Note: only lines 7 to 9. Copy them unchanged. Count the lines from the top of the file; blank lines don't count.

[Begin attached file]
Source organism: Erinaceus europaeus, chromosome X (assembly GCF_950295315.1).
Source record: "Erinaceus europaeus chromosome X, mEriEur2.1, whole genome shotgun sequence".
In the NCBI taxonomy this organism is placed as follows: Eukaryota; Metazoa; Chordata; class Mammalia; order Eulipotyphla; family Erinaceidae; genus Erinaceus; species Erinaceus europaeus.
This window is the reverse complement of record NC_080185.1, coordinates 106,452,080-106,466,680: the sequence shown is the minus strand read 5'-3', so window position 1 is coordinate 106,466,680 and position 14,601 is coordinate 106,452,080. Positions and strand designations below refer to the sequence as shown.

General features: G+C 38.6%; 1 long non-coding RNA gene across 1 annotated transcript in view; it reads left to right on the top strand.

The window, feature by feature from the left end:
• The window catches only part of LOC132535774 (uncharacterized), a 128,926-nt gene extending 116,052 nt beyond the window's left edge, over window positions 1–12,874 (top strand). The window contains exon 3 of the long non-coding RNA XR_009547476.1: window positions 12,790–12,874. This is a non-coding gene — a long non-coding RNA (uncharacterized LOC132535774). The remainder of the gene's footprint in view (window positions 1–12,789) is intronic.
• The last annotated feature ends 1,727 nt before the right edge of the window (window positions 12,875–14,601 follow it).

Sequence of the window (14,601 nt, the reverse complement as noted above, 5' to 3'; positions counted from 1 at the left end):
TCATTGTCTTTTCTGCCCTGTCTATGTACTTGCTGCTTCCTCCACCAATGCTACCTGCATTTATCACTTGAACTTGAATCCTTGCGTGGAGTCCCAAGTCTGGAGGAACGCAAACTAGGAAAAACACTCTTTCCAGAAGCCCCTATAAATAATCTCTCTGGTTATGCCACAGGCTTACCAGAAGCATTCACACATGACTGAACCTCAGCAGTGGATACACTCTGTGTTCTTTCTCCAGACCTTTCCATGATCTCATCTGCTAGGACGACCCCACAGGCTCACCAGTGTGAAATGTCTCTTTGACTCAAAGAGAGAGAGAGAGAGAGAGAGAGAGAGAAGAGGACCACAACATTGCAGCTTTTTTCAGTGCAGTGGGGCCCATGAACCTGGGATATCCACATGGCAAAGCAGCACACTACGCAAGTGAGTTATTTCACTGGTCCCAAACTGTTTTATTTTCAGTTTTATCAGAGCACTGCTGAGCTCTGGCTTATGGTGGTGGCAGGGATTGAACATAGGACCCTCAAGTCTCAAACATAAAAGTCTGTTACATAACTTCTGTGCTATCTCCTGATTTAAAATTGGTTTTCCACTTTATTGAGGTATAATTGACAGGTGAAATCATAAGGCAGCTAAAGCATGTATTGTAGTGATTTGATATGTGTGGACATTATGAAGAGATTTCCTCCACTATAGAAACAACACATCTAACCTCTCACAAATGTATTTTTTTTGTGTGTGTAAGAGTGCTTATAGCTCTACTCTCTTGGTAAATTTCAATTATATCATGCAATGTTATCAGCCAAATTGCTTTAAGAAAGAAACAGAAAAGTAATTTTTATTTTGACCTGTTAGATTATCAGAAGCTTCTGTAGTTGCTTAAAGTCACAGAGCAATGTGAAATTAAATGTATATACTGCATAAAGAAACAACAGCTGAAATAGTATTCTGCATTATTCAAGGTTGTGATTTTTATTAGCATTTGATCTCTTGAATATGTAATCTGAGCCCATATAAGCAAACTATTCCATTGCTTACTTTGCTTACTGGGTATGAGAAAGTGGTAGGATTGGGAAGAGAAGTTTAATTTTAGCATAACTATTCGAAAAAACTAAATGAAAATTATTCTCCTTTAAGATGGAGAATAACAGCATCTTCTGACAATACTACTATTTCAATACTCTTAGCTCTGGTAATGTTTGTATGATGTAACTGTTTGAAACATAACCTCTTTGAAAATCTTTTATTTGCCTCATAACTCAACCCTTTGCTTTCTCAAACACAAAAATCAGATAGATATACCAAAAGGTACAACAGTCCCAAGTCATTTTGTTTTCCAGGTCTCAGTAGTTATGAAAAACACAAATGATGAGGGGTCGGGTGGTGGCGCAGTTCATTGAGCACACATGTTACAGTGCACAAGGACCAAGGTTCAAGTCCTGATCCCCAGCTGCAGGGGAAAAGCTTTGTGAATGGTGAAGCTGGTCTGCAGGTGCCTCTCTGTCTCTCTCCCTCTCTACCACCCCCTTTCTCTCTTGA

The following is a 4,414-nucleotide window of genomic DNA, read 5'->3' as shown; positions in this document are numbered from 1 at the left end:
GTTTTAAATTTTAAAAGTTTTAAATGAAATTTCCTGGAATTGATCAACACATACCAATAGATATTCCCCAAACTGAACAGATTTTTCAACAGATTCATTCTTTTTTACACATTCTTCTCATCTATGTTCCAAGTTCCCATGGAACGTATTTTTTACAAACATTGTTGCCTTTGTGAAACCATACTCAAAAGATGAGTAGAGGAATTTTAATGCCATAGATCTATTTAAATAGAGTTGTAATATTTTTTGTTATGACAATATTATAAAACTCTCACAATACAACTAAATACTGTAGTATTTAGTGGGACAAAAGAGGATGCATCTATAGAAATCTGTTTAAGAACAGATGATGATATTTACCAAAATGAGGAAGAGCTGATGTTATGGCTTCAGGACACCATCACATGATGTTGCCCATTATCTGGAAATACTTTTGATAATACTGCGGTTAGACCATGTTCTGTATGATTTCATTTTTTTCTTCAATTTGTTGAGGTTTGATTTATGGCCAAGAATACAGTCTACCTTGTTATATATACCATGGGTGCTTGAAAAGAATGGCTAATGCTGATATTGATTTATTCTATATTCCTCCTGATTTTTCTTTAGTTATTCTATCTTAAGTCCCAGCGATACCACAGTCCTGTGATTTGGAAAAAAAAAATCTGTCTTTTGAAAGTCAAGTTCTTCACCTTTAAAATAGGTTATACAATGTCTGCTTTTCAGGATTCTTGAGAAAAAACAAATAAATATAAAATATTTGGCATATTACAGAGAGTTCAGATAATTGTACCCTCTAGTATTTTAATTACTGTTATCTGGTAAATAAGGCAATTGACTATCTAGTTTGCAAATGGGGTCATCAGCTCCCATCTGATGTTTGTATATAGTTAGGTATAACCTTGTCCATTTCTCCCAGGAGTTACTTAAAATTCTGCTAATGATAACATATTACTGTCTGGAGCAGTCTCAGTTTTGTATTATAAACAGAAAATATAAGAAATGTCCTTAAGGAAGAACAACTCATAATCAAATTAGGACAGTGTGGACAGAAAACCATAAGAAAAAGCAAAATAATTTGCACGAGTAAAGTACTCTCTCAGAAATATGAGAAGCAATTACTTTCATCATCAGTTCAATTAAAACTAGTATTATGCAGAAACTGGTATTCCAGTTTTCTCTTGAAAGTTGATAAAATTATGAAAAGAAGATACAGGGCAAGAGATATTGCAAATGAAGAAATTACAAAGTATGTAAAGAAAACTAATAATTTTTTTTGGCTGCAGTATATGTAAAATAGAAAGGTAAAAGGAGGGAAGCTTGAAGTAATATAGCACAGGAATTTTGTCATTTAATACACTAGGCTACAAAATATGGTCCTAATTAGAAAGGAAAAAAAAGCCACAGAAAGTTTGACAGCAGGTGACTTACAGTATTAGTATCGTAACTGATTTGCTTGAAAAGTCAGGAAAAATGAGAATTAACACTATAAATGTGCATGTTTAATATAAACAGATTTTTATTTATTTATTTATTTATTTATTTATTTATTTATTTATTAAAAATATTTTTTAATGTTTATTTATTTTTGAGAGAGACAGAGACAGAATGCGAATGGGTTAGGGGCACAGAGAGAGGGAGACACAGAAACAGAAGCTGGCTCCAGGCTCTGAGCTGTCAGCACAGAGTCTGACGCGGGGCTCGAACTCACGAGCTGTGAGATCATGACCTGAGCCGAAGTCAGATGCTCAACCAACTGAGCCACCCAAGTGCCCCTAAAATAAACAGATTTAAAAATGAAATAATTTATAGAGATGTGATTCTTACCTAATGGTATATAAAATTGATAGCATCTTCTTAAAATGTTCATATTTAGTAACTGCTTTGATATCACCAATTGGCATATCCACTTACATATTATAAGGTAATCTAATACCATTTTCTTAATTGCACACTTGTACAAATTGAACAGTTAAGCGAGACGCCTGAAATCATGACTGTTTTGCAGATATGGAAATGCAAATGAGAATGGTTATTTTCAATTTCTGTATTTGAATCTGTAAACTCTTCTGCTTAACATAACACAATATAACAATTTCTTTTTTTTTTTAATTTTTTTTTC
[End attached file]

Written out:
• The window catches only part of LOC132535774 (uncharacterized), a 128,926-nt gene extending 116,052 nt beyond the window's left edge, over window positions 1–12,874 (top strand). The window contains exon 3 of the long non-coding RNA XR_009547476.1: window positions 12,790–12,874. This is a non-coding gene — a long non-coding RNA (uncharacterized LOC132535774). The remainder of the gene's footprint in view (window positions 1–12,789) is intronic.
• The last annotated feature ends 1,727 nt before the right edge of the window (window positions 12,875–14,601 follow it).

Sequence of the window (14,601 nt, the reverse complement as noted above, 5' to 3'; positions counted from 1 at the left end):